How long will it take me to get over my divorce?

I have gone through several stages of grieving but haven't reached acceptance yet.

Published May 22, 2007 11:16AM (EDT)

Dear Cary,

Last year, at the age of 36, my husband of seven years went through a full-blown "midlife" crisis triggered by his needing reading glasses. Over a period of eight months, he exhibited all the standard-issue symptoms, including buying a sports car and expensive gadgets, having regrets about missed experiences of youth, wanting more space and having an affair with his married subordinate, which he still denies. In the beginning, he talked much about the thoughts in his head -- the confusion he was experiencing. The only thing he could not talk about was our future together. We tried couples counseling without success -- I had too many questions about "us," and he had no answers.

During this time, I went through the emotional stages of grief -- denial, anger, depression and bargaining -- and in this last phase, I somehow lost myself (complete annihilation of the ego and self-esteem). Three weeks ago, we filed for a divorce and all I am left with are unanswered questions and hurt.

So, my questions are as follows:

1. Is a midlife crisis real or just a means of shirking responsibilities and ending relationships?

2. How do I find myself again and experience the last stage of grief -- acceptance?

3. How do I stop loving him?

Midlife Crisis Widow

Dear Midlife Crisis Widow,

I think those are good questions in a general sort of way, but I cannot answer them in a general sort of way because there is nothing sort of general about what happened to you. Whatever wrenching, shattering, intimate crisis and transformation you are having trouble getting over happened between two loving, complicated individuals in a complex and intimate embrace. No one who did not know you both well, not an author of books about the stages of grief, not a psychologist, not an Internet advice columnist can tell you what order you have to have your pain in.

Nobody can change what he did or how you feel about it by giving it the right name. Nobody can fix the way you're feeling by placing you in the correct statistical cohort of women whose husbands of seven years leave them at age 36 for reasons incomprehensible and possibly manufactured or cribbed from daytime television.

Maybe that makes you feel better or maybe that makes you feel worse, but it's supposed to make you feel better. Maybe not better right away but better in the long run. Because in the long run you are going to need everything that happened between you and everything you believed, everything that glittered but turned out not to be gold, everything you were looking for in the mirror of his heart, all the plans you drew for the lake house, all the annuities you enumerated for the long pensioner's twilight.

You hear what I'm saying? You need to go through this. You come on like you can't wait to close the book and chalk it up to a syndrome. I want you to go through this, every inch of it, and know it, and learn from it, and live with it, and come out of it somebody with new strength and dignity and a quiet inner peace that comes from mature pain and angelic meditation day in and day out as long as it takes.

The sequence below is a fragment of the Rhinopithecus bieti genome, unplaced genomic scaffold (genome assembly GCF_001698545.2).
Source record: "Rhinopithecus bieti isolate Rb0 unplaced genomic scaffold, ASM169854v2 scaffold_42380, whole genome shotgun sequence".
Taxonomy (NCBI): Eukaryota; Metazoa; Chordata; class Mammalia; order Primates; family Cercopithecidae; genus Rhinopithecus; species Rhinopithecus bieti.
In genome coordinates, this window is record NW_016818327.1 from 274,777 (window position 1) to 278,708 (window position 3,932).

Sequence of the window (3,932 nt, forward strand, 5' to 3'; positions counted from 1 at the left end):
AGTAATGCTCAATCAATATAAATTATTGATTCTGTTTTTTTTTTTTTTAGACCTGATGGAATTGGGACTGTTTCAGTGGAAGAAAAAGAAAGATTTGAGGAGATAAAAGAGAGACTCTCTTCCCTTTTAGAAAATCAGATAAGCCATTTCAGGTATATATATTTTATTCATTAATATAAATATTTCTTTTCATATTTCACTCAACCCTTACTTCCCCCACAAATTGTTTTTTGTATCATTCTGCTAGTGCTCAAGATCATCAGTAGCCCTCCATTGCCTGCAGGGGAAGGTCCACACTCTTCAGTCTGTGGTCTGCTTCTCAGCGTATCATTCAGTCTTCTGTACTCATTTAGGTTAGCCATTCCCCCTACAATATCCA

Maybe he lied to you and was a real shit but you were in love with him and married him and unless you were asleep during the wedding and honeymoon and seven years of cohabitation and commingling of finances and cousins and car payments this meant something and was worth something and losing it is going to hurt for a long time but not forever. That's as finely as anyone can pin it. Things are going to happen to you as you go through this, things that you don't understand and aren't ready for. All I can say is: Feel it all. Don't run from it. Don't drug yourself away from it. Don't drink yourself numb to it. Feel it and trust it and keep going. It will reward you in the end.

So how do you find yourself again and experience the "last stage of grief" and stop loving him? It happens at some unspecified moment after you pound your fists on the wall and shatter some glasses and get the second car put in your name and paint the walls and plant the plants he never liked and go out with some friends who never knew you were even married to him. Somewhere along the way after doing what you have to do in your own way in your own time, not calling it healing and not scheduling it on a white board but just bulling your way through it with the uncomprehending determination that is sometimes called faith and sometimes called the instinct for survival and sometimes called a necessary belief in a nourishing fiction, you are going to be talking on the phone or eating or opening a window or just walking dully along and you are going to notice that he's not in your head anymore, he's not shadowing you, he's not pulling you down and you don't even care anymore about what happened or how he left, in fact you hardly notice he's gone except that it is notably quieter in the area of your heart.

Something like that, I believe, is what will happen for you in due time, and you will receive it as a gift; you will see that this was not some shitty accident on the way to an appointment with life but life itself, your life, your fate, with bloody scratches from your own fingernails dragged heavily across its back.

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